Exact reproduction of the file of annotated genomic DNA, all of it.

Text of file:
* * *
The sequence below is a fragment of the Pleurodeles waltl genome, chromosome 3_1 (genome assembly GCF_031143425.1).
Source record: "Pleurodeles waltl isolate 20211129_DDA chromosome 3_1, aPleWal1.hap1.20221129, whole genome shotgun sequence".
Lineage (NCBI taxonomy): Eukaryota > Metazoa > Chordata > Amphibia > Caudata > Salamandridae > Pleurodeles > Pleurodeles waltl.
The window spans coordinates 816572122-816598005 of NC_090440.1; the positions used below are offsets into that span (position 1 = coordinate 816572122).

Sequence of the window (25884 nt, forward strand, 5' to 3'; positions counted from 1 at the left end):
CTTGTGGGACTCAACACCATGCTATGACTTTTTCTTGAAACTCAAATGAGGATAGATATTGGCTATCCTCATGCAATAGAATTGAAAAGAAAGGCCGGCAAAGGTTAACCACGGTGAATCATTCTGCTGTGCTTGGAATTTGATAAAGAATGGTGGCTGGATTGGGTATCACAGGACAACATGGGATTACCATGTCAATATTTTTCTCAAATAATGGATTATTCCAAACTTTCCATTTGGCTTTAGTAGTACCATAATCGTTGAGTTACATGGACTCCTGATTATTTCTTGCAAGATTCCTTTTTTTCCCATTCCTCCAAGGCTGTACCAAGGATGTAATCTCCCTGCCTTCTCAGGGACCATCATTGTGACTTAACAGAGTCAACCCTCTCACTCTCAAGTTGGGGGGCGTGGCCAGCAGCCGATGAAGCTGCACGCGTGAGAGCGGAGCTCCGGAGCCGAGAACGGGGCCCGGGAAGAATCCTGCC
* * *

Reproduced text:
The sequence below is a fragment of the Pleurodeles waltl genome, chromosome 3_1 (genome assembly GCF_031143425.1).
Source record: "Pleurodeles waltl isolate 20211129_DDA chromosome 3_1, aPleWal1.hap1.20221129, whole genome shotgun sequence".
Lineage (NCBI taxonomy): Eukaryota > Metazoa > Chordata > Amphibia > Caudata > Salamandridae > Pleurodeles > Pleurodeles waltl.
The window spans coordinates 816572122-816598005 of NC_090440.1; the positions used below are offsets into that span (position 1 = coordinate 816572122).

Sequence of the window (25884 nt, forward strand, 5' to 3'; positions counted from 1 at the left end):
CTTGTGGGACTCAACACCATGCTATGACTTTTTCTTGAAACTCAAATGAGGATAGATATTGGCTATCCTCATGCAATAGAATTGAAAAGAAAGGCCGGCAAAGGTTAACCACGGTGAATCATTCTGCTGTGCTTGGAATTTGATAAAGAATGGTGGCTGGATTGGGTATCACAGGACAACATGGGATTACCATGTCAATATTTTTCTCAAATAATGGATTATTCCAAACTTTCCATTTGGCTTTAGTAGTACCATAATCGTTGAGTTACATGGACTCCTGATTATTTCTTGCAAGATTCCTTTTTTTCCCATTCCTCCAAGGCTGTACCAAGGATGTAATCTCCCTGCCTTCTCAGGGACCATCATTGTGACTTAACAGAGTCAACCCTCTCACTCTCAAGTTGGGGGGCGTGGCCAGCAGCCGATGAAGCTGCACGCGTGAGAGCGGAGCTCCGGAGCCGAGAACGGGGCCCGGGAAGAATCCTGCC